As planned, I ran my 3.5 mile hilly course this past Saturday morning.
It was "planned" because my preferred plan has seemingly become un-achievable.
Running six miles without stopping.
Never mind that the preferred six-mile course is one of the most challenging in the area.
After acknowledging my diminishing strength to complete the 6 mile course without stopping, I have dropped back to my next most challenging path.
Bankhead Parkway is a relatively steep road that gains about 200 feet in less than a mile.
I ran up the hill, bopped along the relatively flat Tollgate Road for a quarter mile then down the heart poundingly steep Mountainwood drive (walking).
Mountainwood drops (or gains, depending which way you are going) about 90 feet in about 1300 feet.
It is so steep that one can easily slip and fall if it is wet. (BTDT)
Anyway, did the whole circuit without a mishap.
The party was physically challenging and I can still feel a few pokes of pain around hips and hammys.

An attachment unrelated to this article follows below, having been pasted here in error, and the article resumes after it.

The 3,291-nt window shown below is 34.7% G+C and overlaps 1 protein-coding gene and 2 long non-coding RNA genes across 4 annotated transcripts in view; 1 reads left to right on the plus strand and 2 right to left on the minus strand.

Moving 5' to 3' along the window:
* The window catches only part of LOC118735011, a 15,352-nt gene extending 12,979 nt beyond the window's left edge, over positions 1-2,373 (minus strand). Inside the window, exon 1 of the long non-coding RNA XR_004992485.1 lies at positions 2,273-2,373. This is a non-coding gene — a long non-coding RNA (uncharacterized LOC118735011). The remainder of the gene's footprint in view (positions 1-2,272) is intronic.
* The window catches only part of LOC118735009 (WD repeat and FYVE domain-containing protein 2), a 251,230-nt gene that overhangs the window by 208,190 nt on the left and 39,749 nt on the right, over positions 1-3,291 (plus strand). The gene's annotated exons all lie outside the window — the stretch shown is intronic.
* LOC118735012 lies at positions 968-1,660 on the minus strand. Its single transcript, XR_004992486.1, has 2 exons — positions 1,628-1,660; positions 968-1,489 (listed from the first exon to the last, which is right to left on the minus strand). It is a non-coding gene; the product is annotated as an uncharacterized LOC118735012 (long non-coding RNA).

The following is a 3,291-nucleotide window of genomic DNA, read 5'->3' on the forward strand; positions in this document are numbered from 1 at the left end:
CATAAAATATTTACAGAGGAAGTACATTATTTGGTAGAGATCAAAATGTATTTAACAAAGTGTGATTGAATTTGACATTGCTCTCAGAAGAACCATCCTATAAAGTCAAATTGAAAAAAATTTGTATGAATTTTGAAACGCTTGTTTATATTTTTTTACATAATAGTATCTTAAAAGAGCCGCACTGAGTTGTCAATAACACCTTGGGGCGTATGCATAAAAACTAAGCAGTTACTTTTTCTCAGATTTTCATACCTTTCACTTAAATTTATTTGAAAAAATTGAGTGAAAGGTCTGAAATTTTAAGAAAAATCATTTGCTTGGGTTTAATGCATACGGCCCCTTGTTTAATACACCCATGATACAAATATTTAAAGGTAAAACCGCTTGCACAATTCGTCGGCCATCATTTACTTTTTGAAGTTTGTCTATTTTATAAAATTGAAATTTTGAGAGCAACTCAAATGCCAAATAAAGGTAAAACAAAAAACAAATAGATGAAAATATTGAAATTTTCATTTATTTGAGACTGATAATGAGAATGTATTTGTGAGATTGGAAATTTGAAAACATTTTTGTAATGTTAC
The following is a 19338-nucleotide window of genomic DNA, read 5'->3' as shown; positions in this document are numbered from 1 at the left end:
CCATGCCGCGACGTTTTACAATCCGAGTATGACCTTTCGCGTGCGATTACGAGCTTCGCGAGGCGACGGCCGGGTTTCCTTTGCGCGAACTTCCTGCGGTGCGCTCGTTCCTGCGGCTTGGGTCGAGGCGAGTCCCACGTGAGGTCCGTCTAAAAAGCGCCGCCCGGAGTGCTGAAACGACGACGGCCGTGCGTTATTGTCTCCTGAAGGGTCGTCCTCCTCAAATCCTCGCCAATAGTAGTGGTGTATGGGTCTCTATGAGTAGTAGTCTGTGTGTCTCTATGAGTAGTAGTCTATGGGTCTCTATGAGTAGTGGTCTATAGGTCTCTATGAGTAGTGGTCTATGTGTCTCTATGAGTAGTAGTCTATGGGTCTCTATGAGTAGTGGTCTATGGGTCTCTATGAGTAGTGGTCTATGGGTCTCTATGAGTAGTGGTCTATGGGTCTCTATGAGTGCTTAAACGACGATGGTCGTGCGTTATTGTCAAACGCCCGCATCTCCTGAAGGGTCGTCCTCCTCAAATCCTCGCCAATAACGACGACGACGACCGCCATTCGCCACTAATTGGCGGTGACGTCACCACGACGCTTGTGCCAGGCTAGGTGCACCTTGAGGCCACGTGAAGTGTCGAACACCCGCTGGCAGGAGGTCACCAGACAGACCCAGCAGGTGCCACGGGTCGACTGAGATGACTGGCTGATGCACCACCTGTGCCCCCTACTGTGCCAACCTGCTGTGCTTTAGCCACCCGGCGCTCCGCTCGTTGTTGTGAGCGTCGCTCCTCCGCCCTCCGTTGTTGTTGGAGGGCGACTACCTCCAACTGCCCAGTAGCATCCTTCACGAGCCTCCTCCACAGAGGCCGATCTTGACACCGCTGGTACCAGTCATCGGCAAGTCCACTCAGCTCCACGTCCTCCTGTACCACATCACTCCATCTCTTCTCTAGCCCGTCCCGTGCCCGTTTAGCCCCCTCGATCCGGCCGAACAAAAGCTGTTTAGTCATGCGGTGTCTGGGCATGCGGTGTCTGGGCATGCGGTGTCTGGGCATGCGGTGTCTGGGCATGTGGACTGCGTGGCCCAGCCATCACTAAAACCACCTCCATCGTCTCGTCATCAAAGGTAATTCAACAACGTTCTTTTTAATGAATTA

But the psychological sense that this is but a sad substitute for the distance my heart desires to run is buried somewhere near the surface of my conscious mind.
It is time to stop whining and suck up whatever endorphin-induced ego expansion I derived from going the longer distance.
Those days are over.
It is time to stop whimpering and learn to love what is left of life.
But the sad fact is, this is not the end of seeing physical and mental abilities diminish.
This is just another brick falling out of the wall of my life.
More are sure to come.
In fact, hardly a week goes by without some additional reminder injecting itself into my perception that I cannot do some small task as well/long as I used to.
I honestly get tired of seeing this.
From this, I can see why old people become depressed.
And it gives me a better insight into the value of visiting rest homes.
But I have never been good at relating to people.
Especially old people.
And increasingly, that is me.